• Lucy Freeman

Sama Vritti Pranayama: The Practice of Ratio Breath.

The breath can act as a bridge between the body and the mind. It is a way to feel into the language of the body on any given day, or in any particular moment. If we allow it, the breath can teach us a lot. It is probably fair to say we could all stop to observe the breath a little more in our day to day lives. As we rush from one place to the next, or fight to meet that deadline our breathing can become shallow and concentrated in the upper chest. At birth humans are abdominal (or diaphragmatic) breathers but as we grow and develop, environmental factors and external stressors begin to impact the way we breath. This causes many adults to become shallow chest breathers, barely using the lower third of the lungs. We have so much to gain from utilising the powerful effects of conscious breathing, and in this post I will be sharing a little about Sama Vritti Pranayama or Ratio Breath. You can scroll down to find the practical exercise or read on to learn a little more about the breath and the practice. You can also listen along to a guided audio here.

"A successful tree pose probably won't change your life. Learning how to keep your breath easy, long, and deep no matter what the circumstance? That absolutely will." - Tara Stiles

Breathing is life. It is one of our most vital functions and pranayama promotes the practice of more effective and conscious breathing. Broken down the word Pranayama is derived from two Sanskrit words (the ancient language of India). 'Prana' meaning life force, and 'Ayama' meaning to extend. Broadly, when placed together pranayama means to control the flow of the life force by practicing exercises that intentionally alter the speed, rhythm, and space of the breath. Each pranayama technique can help us to achieve differing outcomes. Sometimes just watching and expanding your breath for several minutes can have a surprisingly positive influence on your energy levels or mood but you can multiply this effect significantly by using focused pranayama.

To begin utilising breath work techniques effectively, it is beneficial to get to know your habitual breathing pattern. Your current breath ratio is important because it can reveal something about the state of your body, mind and consciousness. There will undoubtedly be some fluctuation and inconsistency but ultimately there are 3 main ratios;

• Inhale is longer than the exhale

• Exhale is longer than the inhale

• Inhale and Exhale are more or less equal

You can try this now by lying or sitting comfortably in stillness. Allow yourself a few moments to settle into your position. Take a few natural breaths before turning your awareness to your inhale. Begin to count the length of your inhale over approximately 5 or 6 cycles of breath. Try to be consistent with the pace of your counting. Don't worry about small inconsistencies, just write down the number you got most frequently when counting the length of your inhale.

Now turn your attention to your exhale. Again, count the length of your exhale over 5 or 6 cycles of breath and write down the number. Compare this to the number on your inhale, and this is your current breath ratio.

During prolonged inhalation the sympathetic nervous system is stimulated. This is the branch of the autonomic nervous system that creates the 'fight or flight response'. Prolonged exhalation is understood to activate the parasympathetic branch of the autonomic nervous system, a complex biological mechanism that helps to calm and soothe. In ratio breath we aim to equalise the lengths of both the inhale and exhale. This can have a neutralising effect on the two branches of the autonomic nervous system bringing about balance and an overall sense of calm.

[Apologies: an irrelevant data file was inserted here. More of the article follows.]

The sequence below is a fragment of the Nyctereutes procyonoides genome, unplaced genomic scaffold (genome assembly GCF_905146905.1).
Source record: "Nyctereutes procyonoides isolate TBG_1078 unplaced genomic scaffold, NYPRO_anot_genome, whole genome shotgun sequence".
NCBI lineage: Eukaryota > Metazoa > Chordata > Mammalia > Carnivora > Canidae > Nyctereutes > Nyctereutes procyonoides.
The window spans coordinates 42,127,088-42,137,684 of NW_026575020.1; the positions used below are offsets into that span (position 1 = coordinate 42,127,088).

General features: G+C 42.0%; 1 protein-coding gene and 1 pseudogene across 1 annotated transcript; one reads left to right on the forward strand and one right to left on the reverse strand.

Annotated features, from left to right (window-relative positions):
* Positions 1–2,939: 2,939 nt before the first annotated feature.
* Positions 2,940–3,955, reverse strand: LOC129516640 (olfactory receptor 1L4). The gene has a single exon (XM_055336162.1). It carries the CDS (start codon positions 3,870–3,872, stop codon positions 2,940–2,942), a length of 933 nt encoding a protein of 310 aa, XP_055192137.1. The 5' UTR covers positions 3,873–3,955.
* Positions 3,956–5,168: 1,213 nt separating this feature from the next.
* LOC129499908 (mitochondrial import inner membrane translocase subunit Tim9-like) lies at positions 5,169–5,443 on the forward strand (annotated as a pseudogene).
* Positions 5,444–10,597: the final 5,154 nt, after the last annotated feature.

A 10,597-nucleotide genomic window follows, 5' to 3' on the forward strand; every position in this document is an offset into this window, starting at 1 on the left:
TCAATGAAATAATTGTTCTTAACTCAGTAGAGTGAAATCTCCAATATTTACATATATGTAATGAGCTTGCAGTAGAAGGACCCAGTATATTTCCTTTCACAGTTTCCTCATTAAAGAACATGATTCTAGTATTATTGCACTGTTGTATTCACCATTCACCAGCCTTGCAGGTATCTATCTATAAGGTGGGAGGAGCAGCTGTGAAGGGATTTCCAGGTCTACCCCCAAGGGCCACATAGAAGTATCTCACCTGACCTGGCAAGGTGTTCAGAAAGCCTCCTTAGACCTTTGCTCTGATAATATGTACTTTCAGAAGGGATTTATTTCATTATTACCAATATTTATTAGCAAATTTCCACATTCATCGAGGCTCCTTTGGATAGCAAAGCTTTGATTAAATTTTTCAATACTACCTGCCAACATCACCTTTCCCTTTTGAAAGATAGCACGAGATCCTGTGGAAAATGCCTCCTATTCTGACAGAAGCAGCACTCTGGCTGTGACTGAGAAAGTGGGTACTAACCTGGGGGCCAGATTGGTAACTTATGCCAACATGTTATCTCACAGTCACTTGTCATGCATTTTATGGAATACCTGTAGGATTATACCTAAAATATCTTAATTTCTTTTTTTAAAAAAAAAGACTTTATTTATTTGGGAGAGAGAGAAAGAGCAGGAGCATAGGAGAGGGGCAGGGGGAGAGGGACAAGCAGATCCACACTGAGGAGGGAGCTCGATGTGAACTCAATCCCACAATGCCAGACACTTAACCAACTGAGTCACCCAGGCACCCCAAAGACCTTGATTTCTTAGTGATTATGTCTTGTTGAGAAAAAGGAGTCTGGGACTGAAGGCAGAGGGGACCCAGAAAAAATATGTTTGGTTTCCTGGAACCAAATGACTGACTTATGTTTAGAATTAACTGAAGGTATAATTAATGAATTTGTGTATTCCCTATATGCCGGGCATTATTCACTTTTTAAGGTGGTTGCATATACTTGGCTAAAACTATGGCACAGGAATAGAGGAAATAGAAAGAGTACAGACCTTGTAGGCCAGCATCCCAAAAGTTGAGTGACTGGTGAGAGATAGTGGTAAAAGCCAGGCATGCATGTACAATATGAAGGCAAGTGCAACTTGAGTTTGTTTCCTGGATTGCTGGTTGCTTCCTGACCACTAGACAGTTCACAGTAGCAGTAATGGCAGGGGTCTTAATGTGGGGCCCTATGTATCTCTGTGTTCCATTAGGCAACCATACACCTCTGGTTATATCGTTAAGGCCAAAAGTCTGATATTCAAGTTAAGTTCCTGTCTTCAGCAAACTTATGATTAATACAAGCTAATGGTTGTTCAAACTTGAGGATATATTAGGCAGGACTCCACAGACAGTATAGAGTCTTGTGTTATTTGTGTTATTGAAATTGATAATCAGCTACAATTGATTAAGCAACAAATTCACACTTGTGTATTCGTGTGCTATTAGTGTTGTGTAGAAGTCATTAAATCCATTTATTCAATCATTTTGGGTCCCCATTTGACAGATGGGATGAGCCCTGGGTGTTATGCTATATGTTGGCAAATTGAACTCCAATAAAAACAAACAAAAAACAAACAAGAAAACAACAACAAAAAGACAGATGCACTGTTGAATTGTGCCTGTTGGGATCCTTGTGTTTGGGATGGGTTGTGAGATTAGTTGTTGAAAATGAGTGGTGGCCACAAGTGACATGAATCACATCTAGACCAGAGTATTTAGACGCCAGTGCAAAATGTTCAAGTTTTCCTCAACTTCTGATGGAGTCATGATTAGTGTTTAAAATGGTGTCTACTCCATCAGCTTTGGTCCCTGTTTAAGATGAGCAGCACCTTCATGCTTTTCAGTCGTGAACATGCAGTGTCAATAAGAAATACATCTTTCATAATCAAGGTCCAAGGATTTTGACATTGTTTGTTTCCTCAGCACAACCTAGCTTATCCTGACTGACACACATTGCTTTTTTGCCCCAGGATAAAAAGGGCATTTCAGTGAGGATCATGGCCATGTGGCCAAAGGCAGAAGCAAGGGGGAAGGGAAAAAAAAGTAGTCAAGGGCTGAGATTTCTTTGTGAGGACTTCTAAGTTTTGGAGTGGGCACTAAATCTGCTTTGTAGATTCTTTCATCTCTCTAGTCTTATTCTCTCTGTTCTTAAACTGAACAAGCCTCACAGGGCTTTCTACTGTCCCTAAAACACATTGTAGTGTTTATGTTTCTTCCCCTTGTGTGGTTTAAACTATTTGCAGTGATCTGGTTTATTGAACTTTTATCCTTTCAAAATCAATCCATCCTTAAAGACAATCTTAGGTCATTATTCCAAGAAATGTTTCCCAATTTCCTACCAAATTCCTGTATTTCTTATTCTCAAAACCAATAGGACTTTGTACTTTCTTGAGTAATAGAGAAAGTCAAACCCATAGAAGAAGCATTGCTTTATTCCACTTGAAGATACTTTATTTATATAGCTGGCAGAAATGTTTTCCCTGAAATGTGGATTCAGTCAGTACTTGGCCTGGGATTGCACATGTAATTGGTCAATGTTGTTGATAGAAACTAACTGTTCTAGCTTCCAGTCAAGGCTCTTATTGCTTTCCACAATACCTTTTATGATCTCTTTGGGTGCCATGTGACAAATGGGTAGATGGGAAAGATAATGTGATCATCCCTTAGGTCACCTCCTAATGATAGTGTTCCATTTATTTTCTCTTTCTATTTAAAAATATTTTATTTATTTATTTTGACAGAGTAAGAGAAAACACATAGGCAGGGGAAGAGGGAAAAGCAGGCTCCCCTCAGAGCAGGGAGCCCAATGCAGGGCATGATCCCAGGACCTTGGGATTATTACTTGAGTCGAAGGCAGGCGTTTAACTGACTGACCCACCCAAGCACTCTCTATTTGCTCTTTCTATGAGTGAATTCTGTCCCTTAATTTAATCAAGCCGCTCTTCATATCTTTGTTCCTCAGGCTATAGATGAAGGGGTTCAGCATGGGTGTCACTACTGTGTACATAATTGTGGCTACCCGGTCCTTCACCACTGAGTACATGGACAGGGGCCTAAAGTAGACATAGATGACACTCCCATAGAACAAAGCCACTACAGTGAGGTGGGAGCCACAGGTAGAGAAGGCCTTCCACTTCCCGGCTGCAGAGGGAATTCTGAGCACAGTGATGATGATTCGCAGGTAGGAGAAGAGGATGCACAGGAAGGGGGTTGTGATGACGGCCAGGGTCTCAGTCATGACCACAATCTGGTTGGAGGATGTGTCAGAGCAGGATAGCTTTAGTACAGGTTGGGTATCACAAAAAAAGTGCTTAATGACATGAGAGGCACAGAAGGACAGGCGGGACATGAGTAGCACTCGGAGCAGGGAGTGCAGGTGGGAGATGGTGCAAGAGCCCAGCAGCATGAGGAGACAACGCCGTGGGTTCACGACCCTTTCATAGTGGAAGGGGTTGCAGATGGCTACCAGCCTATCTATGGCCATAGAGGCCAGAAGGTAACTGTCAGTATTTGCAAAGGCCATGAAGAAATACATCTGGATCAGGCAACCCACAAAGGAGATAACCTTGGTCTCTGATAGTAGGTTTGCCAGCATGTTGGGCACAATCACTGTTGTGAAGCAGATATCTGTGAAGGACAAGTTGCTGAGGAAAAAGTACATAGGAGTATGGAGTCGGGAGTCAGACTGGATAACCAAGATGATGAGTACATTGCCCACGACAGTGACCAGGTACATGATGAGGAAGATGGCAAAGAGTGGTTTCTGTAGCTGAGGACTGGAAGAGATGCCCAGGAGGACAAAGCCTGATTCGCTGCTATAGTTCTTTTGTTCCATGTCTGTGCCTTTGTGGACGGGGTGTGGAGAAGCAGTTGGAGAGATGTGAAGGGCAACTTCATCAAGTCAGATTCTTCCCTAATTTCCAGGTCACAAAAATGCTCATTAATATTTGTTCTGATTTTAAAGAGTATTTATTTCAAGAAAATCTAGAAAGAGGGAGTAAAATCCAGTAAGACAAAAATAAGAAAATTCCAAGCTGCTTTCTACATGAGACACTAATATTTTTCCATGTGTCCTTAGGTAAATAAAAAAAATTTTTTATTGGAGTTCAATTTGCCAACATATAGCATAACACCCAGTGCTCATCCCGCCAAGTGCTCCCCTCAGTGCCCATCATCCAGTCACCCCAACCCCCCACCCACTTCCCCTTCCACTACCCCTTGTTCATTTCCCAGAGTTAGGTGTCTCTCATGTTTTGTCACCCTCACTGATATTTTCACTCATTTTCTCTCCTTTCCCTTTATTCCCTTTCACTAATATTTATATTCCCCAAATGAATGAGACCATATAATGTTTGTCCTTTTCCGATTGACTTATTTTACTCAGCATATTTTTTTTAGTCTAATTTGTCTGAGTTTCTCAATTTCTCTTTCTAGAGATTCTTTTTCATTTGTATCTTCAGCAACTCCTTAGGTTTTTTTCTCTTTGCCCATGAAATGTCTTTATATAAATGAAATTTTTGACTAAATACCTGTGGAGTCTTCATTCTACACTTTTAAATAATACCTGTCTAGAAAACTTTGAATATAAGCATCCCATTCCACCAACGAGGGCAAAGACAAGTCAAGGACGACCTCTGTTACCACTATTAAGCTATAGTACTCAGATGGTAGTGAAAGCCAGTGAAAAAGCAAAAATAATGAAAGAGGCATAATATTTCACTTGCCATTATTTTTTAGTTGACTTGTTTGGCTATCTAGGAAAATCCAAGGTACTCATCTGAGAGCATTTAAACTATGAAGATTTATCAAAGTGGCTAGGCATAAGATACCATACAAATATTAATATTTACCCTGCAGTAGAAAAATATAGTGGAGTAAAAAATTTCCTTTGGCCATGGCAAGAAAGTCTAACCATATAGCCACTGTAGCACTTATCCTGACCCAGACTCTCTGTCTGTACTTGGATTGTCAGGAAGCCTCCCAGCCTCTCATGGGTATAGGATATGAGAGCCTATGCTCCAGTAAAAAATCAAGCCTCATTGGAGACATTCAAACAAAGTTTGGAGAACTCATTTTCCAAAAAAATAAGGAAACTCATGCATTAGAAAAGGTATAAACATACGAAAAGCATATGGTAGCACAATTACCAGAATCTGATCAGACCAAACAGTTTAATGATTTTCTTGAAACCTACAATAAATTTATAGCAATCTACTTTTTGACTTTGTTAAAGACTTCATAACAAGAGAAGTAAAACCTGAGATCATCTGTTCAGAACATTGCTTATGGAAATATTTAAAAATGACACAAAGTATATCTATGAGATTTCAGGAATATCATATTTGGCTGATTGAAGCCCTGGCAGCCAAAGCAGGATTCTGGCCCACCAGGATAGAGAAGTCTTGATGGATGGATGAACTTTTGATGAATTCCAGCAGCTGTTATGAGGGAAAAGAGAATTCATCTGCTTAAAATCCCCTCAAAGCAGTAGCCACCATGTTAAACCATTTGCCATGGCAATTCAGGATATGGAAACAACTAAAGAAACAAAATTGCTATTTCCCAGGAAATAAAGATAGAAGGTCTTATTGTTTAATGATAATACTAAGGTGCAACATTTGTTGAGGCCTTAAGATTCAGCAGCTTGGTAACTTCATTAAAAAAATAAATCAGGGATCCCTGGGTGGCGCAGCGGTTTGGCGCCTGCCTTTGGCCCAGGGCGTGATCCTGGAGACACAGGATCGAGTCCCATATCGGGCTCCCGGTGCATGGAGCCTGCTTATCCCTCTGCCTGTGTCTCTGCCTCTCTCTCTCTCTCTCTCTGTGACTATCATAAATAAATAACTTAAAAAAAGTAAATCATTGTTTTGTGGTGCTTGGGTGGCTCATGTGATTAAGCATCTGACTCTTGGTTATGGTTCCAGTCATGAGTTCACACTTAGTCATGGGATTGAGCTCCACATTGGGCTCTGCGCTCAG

Once you start to become more familiar with the patterns of your breath you can begin to manipulate the breath for a desired effect. To help calm anxious thoughts, for example, you can purposely lengthen your exhalations. Alternatively, to help alleviate lethargy and fatigue or to stimulate energy, you can lengthen your inhalations. To lift yourself or find emotional balance, it may be most effective to equalise the lengths of your inhalations and exhalations. This is what we will be focusing on in the next part of this post.

Sama Vritti

Before you begin: Never overdo it in any breathing exercise. If you begin to feel uncomfortable, relax, and go back to your normal, everyday breath. Never force your breath to do anything it doesn't want to do. Your breath holds an innate intelligence and in breath work we are aiming to tap into this. We aim to listen and learn to trust the messages of the body.

  1. Find a comfortable seated posture.

  2. Close your eyes and begin to notice your breath. Not feeling like you have to change or force anything at this point. Just noticing. Give yourself at least 5 breaths to arrive.

  3. Begin to slowly count to 4 as you inhale. Take a moment to to pause at the top of your inhale. Before exhaling and again counting to 4 as you. Again, take a short moment here to feel the bottom of the exhale as the lungs are empty. Then, inhale to the count of 4, pause and exhale to the count of 4, pause. Repeat this pattern.

  4. As the breath deepens you may want to try adjusting the number you are counting to for fuller breaths. Only work with what feels good for you.

  5. Continue with this patterns for at least 10 breaths or several minutes.

  6. When you feel ready, allow the practice to dissolve and return to a natural breath.Take a moment to notice the effects of your conscious breathing.


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